Intel super-sizes Pentium 4 chip

The company's upcoming Pentium 4 will be more than twice as big as the Pentium III and approximately 28 percent bigger than anticipated, an increase that will boost Intel's manufacturing cost.

Michael Kanellos
Michael Kanellos Staff Writer, CNET News.com
Michael Kanellos is editor at large at CNET News.com, where he covers hardware, research and development, start-ups and the tech industry overseas.
5 min read
SAN JOSE, Calif.--Intel's upcoming Pentium 4 will be more than twice as big as the Pentium III and approximately 28 percent bigger than anticipated, an increase that will boost Intel's manufacturing cost and limit the number of chips produced.

The Pentium 4 will measure 217 square millimeters, according to several sources at the Intel Developer Forum, which began today in San Jose, Calif. The current Pentium III and Celeron chips, by contrast, take up about 100 square millimeters.

Analysts earlier predicted the chip would measure 170 square millimeters. Intel representatives would not confirm the size of the new chip.

The larger size will allow Intel to pack several new features into the processor, including a "Rapid Execution Engine" that will run at twice the speed of the chip. The Pentium 4 will contain 42 million transistors. A year from now, commercial versions of the chip will run at 2 GHz, predicted The Linley Group principal analyst Linley Gwennap, a speed Intel hit during a demonstration during the conference today.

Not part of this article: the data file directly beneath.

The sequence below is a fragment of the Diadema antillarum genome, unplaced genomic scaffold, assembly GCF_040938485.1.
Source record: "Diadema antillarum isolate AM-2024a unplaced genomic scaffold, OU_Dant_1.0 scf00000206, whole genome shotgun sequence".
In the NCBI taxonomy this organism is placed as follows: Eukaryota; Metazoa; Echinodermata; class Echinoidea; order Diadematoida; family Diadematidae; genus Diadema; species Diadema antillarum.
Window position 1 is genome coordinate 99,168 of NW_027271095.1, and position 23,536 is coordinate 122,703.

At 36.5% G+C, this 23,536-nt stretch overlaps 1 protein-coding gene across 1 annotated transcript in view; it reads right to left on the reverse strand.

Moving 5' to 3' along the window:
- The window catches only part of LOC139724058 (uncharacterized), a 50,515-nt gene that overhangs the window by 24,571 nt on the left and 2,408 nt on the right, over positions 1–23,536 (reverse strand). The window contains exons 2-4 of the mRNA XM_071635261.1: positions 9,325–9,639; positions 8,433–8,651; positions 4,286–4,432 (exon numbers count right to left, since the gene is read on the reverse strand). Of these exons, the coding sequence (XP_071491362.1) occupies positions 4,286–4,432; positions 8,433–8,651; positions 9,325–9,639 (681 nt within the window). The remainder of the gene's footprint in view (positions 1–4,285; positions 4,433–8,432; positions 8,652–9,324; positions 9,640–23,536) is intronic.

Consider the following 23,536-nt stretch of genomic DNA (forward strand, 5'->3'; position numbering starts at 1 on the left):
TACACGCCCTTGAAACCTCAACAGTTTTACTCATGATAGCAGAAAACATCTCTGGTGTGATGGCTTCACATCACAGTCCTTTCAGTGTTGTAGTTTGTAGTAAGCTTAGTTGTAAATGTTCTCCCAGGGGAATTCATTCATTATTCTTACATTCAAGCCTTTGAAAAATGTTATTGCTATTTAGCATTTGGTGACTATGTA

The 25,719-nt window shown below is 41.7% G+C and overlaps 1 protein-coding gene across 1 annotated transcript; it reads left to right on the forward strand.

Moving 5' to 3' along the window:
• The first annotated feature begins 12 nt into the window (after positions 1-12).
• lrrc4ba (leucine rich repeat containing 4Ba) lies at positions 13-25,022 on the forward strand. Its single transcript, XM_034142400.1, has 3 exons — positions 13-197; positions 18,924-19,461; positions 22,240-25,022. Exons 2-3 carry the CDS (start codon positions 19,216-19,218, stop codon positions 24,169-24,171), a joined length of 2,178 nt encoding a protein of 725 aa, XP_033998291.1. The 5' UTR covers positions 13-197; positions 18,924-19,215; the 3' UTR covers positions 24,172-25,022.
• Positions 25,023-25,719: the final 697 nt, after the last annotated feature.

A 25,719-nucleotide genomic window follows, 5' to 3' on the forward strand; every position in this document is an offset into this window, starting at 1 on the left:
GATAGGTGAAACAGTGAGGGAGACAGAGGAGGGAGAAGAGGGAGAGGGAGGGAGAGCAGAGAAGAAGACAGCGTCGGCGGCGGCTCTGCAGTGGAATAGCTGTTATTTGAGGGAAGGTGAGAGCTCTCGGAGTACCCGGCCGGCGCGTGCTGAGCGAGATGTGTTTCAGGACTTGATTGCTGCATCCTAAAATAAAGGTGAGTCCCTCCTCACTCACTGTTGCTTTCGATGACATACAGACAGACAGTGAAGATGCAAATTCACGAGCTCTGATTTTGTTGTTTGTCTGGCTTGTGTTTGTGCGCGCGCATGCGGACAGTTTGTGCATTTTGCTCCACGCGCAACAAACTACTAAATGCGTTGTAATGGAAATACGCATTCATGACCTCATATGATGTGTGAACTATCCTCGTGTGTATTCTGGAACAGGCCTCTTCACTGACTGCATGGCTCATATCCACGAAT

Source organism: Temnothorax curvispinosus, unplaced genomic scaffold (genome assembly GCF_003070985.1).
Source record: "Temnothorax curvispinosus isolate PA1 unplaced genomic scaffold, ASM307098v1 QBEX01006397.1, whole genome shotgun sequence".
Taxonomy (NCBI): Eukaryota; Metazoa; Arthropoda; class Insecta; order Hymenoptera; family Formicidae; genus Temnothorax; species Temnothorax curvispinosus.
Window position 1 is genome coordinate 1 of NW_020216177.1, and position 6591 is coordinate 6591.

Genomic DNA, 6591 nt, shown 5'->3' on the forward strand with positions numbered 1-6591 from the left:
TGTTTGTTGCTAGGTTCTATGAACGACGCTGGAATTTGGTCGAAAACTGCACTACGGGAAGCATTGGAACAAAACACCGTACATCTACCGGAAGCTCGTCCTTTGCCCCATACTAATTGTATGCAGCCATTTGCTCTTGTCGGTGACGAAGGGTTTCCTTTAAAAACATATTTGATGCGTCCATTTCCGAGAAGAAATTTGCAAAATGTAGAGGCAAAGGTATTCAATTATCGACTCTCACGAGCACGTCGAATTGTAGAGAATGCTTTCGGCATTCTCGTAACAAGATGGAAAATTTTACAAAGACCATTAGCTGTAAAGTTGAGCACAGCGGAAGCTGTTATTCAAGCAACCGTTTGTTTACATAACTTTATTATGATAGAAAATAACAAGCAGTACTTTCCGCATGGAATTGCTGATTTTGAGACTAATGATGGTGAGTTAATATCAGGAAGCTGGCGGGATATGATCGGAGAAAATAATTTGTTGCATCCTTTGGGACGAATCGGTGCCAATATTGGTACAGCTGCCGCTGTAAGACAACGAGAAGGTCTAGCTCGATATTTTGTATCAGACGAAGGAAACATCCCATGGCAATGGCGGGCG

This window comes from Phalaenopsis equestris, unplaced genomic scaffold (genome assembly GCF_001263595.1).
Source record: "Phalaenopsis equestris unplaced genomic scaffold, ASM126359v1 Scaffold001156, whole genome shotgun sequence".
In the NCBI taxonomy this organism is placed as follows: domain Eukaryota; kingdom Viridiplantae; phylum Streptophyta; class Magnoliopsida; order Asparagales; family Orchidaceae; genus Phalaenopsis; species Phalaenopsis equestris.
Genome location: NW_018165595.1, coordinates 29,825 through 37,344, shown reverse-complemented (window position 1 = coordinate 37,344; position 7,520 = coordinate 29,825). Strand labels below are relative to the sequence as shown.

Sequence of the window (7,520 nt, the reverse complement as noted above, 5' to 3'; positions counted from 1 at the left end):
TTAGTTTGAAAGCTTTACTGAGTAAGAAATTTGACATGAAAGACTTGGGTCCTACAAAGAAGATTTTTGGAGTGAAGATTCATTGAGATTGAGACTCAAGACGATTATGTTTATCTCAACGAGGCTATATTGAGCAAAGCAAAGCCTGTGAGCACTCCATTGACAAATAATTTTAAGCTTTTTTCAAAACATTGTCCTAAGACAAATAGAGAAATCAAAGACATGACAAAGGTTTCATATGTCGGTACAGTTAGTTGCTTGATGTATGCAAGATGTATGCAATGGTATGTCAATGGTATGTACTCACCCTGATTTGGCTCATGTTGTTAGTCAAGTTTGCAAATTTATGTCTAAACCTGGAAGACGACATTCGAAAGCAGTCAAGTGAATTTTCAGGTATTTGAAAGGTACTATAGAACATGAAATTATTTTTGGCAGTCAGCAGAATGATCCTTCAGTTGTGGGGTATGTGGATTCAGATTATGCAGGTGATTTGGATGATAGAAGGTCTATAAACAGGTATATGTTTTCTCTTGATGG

The larger size also will add to the company's manufacturing costs because the chip will contain twice the amount of raw materials.

"It limits how cheaply they can make it," said Mike Feibus, principal analyst at Mercury Research.

In addition, the large size will limit, initially, the number of chips that can be produced. Because the chips are being produced with the same manufacturing technologies as the Pentium III, the real estate requirements of the Pentium 4 mean Intel will be able to squeeze only half as many of the new chips out of a single wafer.

The company is also still struggling with a capacity shortage, so there is a finite amount of factory space it can dedicate to the new chip.